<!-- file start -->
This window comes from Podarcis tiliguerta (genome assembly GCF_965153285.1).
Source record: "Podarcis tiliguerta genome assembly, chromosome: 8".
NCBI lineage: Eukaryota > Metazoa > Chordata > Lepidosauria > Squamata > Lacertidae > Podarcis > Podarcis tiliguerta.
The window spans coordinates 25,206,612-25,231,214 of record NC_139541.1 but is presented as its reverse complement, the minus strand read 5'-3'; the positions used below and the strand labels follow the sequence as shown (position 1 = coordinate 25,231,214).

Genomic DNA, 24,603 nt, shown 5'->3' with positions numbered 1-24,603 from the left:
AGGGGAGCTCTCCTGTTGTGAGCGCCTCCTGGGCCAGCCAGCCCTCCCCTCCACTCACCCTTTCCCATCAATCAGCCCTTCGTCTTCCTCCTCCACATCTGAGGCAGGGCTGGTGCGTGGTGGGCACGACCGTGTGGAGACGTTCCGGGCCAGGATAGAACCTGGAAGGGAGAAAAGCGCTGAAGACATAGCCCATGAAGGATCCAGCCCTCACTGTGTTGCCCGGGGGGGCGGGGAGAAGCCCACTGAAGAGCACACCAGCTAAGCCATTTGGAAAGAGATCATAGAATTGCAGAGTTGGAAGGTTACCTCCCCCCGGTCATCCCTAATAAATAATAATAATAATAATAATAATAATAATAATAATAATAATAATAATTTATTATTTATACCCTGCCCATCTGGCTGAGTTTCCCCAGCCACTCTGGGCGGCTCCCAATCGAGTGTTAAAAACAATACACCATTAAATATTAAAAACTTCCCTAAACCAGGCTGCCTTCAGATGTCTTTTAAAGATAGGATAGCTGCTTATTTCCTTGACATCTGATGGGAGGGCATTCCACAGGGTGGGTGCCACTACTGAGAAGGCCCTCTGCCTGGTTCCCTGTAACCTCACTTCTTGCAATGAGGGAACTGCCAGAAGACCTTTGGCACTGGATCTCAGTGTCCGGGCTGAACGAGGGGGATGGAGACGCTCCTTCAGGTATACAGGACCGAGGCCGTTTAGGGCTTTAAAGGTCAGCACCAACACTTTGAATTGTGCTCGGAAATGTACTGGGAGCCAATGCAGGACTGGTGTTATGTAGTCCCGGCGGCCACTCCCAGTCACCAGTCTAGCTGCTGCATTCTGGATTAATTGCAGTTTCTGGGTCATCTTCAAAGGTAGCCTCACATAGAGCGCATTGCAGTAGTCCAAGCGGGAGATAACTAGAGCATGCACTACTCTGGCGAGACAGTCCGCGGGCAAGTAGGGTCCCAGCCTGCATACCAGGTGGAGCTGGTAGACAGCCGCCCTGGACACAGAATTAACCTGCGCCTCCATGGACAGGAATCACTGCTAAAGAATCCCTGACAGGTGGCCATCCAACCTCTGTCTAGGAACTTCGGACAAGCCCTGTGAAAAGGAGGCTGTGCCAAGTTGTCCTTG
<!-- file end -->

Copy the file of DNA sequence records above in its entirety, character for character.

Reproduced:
This window comes from Podarcis tiliguerta (genome assembly GCF_965153285.1).
Source record: "Podarcis tiliguerta genome assembly, chromosome: 8".
NCBI lineage: Eukaryota > Metazoa > Chordata > Lepidosauria > Squamata > Lacertidae > Podarcis > Podarcis tiliguerta.
The window spans coordinates 25,206,612-25,231,214 of record NC_139541.1 but is presented as its reverse complement, the minus strand read 5'-3'; the positions used below and the strand labels follow the sequence as shown (position 1 = coordinate 25,231,214).

Genomic DNA, 24,603 nt, shown 5'->3' with positions numbered 1-24,603 from the left:
AGGGGAGCTCTCCTGTTGTGAGCGCCTCCTGGGCCAGCCAGCCCTCCCCTCCACTCACCCTTTCCCATCAATCAGCCCTTCGTCTTCCTCCTCCACATCTGAGGCAGGGCTGGTGCGTGGTGGGCACGACCGTGTGGAGACGTTCCGGGCCAGGATAGAACCTGGAAGGGAGAAAAGCGCTGAAGACATAGCCCATGAAGGATCCAGCCCTCACTGTGTTGCCCGGGGGGGCGGGGAGAAGCCCACTGAAGAGCACACCAGCTAAGCCATTTGGAAAGAGATCATAGAATTGCAGAGTTGGAAGGTTACCTCCCCCCGGTCATCCCTAATAAATAATAATAATAATAATAATAATAATAATAATAATAATAATAATAATTTATTATTTATACCCTGCCCATCTGGCTGAGTTTCCCCAGCCACTCTGGGCGGCTCCCAATCGAGTGTTAAAAACAATACACCATTAAATATTAAAAACTTCCCTAAACCAGGCTGCCTTCAGATGTCTTTTAAAGATAGGATAGCTGCTTATTTCCTTGACATCTGATGGGAGGGCATTCCACAGGGTGGGTGCCACTACTGAGAAGGCCCTCTGCCTGGTTCCCTGTAACCTCACTTCTTGCAATGAGGGAACTGCCAGAAGACCTTTGGCACTGGATCTCAGTGTCCGGGCTGAACGAGGGGGATGGAGACGCTCCTTCAGGTATACAGGACCGAGGCCGTTTAGGGCTTTAAAGGTCAGCACCAACACTTTGAATTGTGCTCGGAAATGTACTGGGAGCCAATGCAGGACTGGTGTTATGTAGTCCCGGCGGCCACTCCCAGTCACCAGTCTAGCTGCTGCATTCTGGATTAATTGCAGTTTCTGGGTCATCTTCAAAGGTAGCCTCACATAGAGCGCATTGCAGTAGTCCAAGCGGGAGATAACTAGAGCATGCACTACTCTGGCGAGACAGTCCGCGGGCAAGTAGGGTCCCAGCCTGCATACCAGGTGGAGCTGGTAGACAGCCGCCCTGGACACAGAATTAACCTGCGCCTCCATGGACAGGAATCACTGCTAAAGAATCCCTGACAGGTGGCCATCCAACCTCTGTCTAGGAACTTCGGACAAGCCCTGTGAAAAGGAGGCTGTGCCAAGTTGTCCTTG